9. March 1, 2012 9:15 pm

    My friends were talking about this programme yesterday but I missed it myself. As you yourself and all the commenters on your post have pointed out, exercise provides so much more than physical health benefits. It would be a shame if this is all that the programme focused on. Exercise has such a huge impact on our mental welfare. When I’ve been cooped up inside for hours, I love to take a break and go for a run. I get fresh air, enjoy the beautiful scenery, smile & say ‘hi’ to lots of people along the way, and get to feel my heart beating and the blood pumping round my body. I especially love sunny days like today when we get a healthy dose of vitamin D while we run! BTW I loved the Twitpic from your run today. We’re so lucky to have such beautiful countryside on the doorstep!

    • March 2, 2012 7:58 am

      I love getting my heart rate up – I would go as far as to say that I’m addicted!
      My run yesterday was so wonderful – I’m so lucky that my parents live somewhere so beautiful.

  10. March 2, 2012 12:05 am

    Such an interesting topic! I’ve read up a lot on this lately since studying for my personal training exam, and although there may be some truth to it– I personally feel great exercising often and in different ways. With that said, this kind of info. was just what I needed to hear to keep myself from OVER-working out, which is SO common among active people today!

    Thanks for discussing this!

    • March 2, 2012 7:57 am

      I think variety is the spice of life. Doing the same workout three times a week every week would drive me crazy – that’s why I’ve never been able to get all the way through the 30 Day Shred.

  11. March 2, 2012 8:54 pm

    I didn’t see the programme but I did read the article and thought it was really interesting… I’m sure the general movement thing is really important; I wore a really accurate calorie counting armband last year for a work fitness feature and it was the days I hadn’t done any “official” exercise but been on my feet all day that I burned much more than a mainly sedentary day with say 40 minutes’ cycling. Having said that, I don’t think putting it out there that 12 minutes a month is enough is a good idea…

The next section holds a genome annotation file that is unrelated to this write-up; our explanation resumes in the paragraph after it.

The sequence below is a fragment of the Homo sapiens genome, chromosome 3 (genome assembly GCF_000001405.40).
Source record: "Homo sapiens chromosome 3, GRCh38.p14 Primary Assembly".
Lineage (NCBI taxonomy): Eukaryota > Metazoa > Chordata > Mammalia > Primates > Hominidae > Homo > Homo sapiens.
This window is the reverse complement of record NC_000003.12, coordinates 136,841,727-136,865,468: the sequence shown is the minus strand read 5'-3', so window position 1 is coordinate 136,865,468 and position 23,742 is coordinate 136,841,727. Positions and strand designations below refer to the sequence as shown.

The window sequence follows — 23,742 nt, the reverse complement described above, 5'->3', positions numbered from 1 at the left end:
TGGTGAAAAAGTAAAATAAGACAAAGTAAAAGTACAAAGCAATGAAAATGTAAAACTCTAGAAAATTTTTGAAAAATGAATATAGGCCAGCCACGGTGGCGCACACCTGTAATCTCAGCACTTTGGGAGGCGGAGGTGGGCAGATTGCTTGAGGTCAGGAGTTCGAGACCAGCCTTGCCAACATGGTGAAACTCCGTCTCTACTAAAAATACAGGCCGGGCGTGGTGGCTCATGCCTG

I like exercise both because I just like it and because it makes me feel better – and healthier – than I would otherwise 😉

  12. March 3, 2012 9:47 am

    Interesting post Sarah. I haven’t seen the documentary but read an article on its findings in the week. I think that some exercise is obviously better than none at all, and the majority of Brits would discover benefits from doing small amounts compared to doing nothing. However, personally I love exercise and there is no way I could get by on 12 minutes a month! I love how I feel during and after exercise, I enjoy it, and I think actually the mental benefits of exercising far outweigh the physical ones. I also agree about factoring in everyday effort, so many people now lead completely sedentary lives compared to the past where people were a lot more active in their daily activities. If I am working at a desk I try to stand up and move around rather than sit down, I also try and get outside at some point during the day whether for a walk or a run.

  13. March 4, 2012 10:43 pm

    Very interesting post Sarah, and I appreciate you sharing your own thoughts with it!

    i have not seen that documentary, but honestly, it would be one I would see when I have the time to.. .later this week perhaps! Anyway, I do think that although 12 minutes a month is better than nothing, that just seems like a very odd recommendation to me. Like you said, we are supposed to move around throughout the day and staying sedentary is actually very unnatural for us. We are not meant to sit on our butts all of the time, but is often unavoidable with work demands, like with your desk job.

    There is of course nothing you can do about that, other than walking and moving around throughout the day. that is great you take a lunch walk, and now that you are more conscious of moving more during the day, I know you are going to start to. Plus, I find that when I sit too much for too long, well I feel “fat” of course (nothing new) but also my brain and thinking just starts to feel blah… I need a mental break and then I come back and can focus so much better.
    Thank you again for your insight and thoughts on this!

  14. March 14, 2012 4:34 am

    I started doing yoga 30 years ago for back pain when I was a racing cyclist. My main goal then was to ease pain that was it. Now, after years of cycling and swimming, yoga is all I have been doing for about 7 years. I am much more fulfilled as a woman and an athlete doing this practice everyday. I find I learn something new everyday! It gives one an overall feeling of health because you become so concious of how you treat your body. Greetings, Jane